Mexican High is Liza Monroy’s debut novel about a girl named Milagro. We meet Milagro as she finds out that, yet again, her single mother who is a U.S. diplomat, is moving her to another country just as she’s gotten comfortable. This move is even worse than the ones before since Milagro, (or “Mila”), is starting her senior year of high school and won’t even get to graduate with her friends.
Because the government pays for her education, Milagro ends up attending a $40,000 a year international prep school in Mexico City. Most of her classmates are the snobby children of the wealthiest and most powerful families in the country and they don’t let just anyone into their clique. Milagro faces the typical teenage challenges of trying to fit in, finding her own identity, and boys in addition to the lure of easily obtained drugs and alcohol and learning a new language.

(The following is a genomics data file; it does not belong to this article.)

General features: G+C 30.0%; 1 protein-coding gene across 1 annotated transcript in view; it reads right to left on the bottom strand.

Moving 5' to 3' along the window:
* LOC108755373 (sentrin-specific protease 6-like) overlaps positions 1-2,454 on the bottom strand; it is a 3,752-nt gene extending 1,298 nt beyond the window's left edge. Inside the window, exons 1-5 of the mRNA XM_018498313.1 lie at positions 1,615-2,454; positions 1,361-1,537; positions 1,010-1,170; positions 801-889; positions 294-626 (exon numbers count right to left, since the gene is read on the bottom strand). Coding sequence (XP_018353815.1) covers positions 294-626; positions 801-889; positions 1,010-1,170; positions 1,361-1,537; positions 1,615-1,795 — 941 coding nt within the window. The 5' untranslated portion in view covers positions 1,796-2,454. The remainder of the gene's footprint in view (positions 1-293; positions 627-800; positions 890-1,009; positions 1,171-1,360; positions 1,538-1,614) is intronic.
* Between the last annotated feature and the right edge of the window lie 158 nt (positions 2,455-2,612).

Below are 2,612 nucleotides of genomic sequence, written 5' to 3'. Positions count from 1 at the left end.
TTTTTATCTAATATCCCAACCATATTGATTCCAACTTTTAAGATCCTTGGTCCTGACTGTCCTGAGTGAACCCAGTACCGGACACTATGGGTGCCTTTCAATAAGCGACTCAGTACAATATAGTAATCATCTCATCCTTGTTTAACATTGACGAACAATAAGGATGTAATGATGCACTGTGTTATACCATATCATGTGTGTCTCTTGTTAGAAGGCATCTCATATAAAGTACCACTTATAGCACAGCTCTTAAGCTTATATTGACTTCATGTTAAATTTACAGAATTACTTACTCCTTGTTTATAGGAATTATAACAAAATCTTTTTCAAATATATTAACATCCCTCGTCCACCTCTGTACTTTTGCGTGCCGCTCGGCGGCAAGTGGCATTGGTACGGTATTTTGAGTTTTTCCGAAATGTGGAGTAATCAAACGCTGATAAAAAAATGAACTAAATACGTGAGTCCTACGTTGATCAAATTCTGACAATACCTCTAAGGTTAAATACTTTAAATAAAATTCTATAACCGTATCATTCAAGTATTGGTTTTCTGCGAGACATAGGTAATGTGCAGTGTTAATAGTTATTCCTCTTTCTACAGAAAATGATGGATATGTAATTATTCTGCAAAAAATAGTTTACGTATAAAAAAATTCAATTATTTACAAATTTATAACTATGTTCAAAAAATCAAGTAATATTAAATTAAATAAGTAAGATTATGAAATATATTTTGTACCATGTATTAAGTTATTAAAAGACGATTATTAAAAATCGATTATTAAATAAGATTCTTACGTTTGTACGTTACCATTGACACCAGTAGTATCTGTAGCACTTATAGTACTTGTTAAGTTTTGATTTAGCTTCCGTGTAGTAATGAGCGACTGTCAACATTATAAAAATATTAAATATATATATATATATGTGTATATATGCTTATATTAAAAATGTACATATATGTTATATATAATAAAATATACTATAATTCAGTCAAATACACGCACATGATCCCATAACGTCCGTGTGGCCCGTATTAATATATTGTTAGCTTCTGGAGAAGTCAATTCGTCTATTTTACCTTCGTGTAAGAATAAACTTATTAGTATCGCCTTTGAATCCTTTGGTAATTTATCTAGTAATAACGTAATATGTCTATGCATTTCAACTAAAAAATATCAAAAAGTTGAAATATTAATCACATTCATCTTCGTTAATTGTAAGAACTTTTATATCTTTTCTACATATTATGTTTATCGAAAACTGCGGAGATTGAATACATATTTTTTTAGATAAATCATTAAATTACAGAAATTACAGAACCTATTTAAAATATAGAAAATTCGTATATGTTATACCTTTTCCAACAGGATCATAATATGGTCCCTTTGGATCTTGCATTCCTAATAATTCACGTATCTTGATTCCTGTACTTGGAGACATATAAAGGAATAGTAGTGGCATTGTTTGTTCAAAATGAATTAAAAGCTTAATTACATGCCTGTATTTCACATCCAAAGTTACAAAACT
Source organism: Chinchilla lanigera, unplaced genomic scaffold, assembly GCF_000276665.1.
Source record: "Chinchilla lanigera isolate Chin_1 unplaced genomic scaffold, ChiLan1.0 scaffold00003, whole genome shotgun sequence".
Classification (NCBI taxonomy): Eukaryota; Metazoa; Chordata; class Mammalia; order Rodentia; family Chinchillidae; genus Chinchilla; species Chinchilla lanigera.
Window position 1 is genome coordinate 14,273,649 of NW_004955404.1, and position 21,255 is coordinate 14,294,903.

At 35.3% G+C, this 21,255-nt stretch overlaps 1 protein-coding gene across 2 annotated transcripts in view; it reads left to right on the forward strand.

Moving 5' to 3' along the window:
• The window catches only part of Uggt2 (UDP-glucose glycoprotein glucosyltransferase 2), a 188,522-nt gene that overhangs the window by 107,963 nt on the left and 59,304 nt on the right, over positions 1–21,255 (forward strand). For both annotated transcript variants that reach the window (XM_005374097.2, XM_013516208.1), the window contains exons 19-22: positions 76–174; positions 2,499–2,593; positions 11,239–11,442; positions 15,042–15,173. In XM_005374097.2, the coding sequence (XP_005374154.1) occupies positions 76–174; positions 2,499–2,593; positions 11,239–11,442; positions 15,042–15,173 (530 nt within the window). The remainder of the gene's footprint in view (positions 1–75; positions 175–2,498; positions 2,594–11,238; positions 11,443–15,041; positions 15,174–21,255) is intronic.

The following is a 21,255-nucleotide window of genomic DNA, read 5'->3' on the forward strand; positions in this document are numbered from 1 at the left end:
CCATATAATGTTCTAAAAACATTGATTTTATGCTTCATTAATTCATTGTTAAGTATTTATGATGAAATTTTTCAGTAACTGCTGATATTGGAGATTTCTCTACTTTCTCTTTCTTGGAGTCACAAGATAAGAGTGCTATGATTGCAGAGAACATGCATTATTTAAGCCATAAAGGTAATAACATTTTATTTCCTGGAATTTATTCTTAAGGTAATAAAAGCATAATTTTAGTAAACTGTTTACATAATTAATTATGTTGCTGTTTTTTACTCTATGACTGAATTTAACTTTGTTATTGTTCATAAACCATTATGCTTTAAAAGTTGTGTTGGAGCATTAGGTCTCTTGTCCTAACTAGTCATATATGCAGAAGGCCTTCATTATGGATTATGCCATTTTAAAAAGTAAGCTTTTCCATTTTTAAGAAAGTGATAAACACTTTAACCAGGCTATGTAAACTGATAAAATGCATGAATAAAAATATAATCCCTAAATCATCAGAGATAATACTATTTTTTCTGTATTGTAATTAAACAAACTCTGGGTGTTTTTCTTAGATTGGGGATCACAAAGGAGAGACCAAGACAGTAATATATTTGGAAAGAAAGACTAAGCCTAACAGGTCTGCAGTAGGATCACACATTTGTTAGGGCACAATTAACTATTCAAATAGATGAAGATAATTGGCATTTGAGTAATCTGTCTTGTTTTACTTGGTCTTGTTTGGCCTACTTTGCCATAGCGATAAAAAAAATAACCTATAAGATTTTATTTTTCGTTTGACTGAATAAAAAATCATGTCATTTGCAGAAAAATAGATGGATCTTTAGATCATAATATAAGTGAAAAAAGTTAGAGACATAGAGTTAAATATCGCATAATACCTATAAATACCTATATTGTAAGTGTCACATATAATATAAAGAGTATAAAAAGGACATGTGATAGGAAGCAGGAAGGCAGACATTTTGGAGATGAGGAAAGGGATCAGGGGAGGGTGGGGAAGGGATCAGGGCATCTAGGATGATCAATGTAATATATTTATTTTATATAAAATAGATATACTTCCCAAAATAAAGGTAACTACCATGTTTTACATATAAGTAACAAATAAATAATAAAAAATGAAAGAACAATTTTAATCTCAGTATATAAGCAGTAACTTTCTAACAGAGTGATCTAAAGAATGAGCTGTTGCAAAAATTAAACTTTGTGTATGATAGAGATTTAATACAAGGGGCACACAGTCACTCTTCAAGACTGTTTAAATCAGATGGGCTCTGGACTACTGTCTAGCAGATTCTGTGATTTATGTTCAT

An additional sub plot involves the fact that Milagro has long known that her estranged father is a powerful Mexican politician, and though her mother has always refused to reveal his identity, Milagro is determined to find him.
The author, herself once a student at the international school in Mexico City, began this book as a memoir but seventy-five pages in, she decided to re-write it as a work of fiction. Monroy says, “Many of the stories-within-the-story of things Milagro says, does, and experiences range from “precisely what happened” to “deeply rooted in fact” to “loosely based on truth.””
Mexican High is an interesting look into Mexico City culture and Milagro’s transformation through her final year of high school, though more exciting than what most of us experienced, is something anyone can relate to.
Now available in paperback.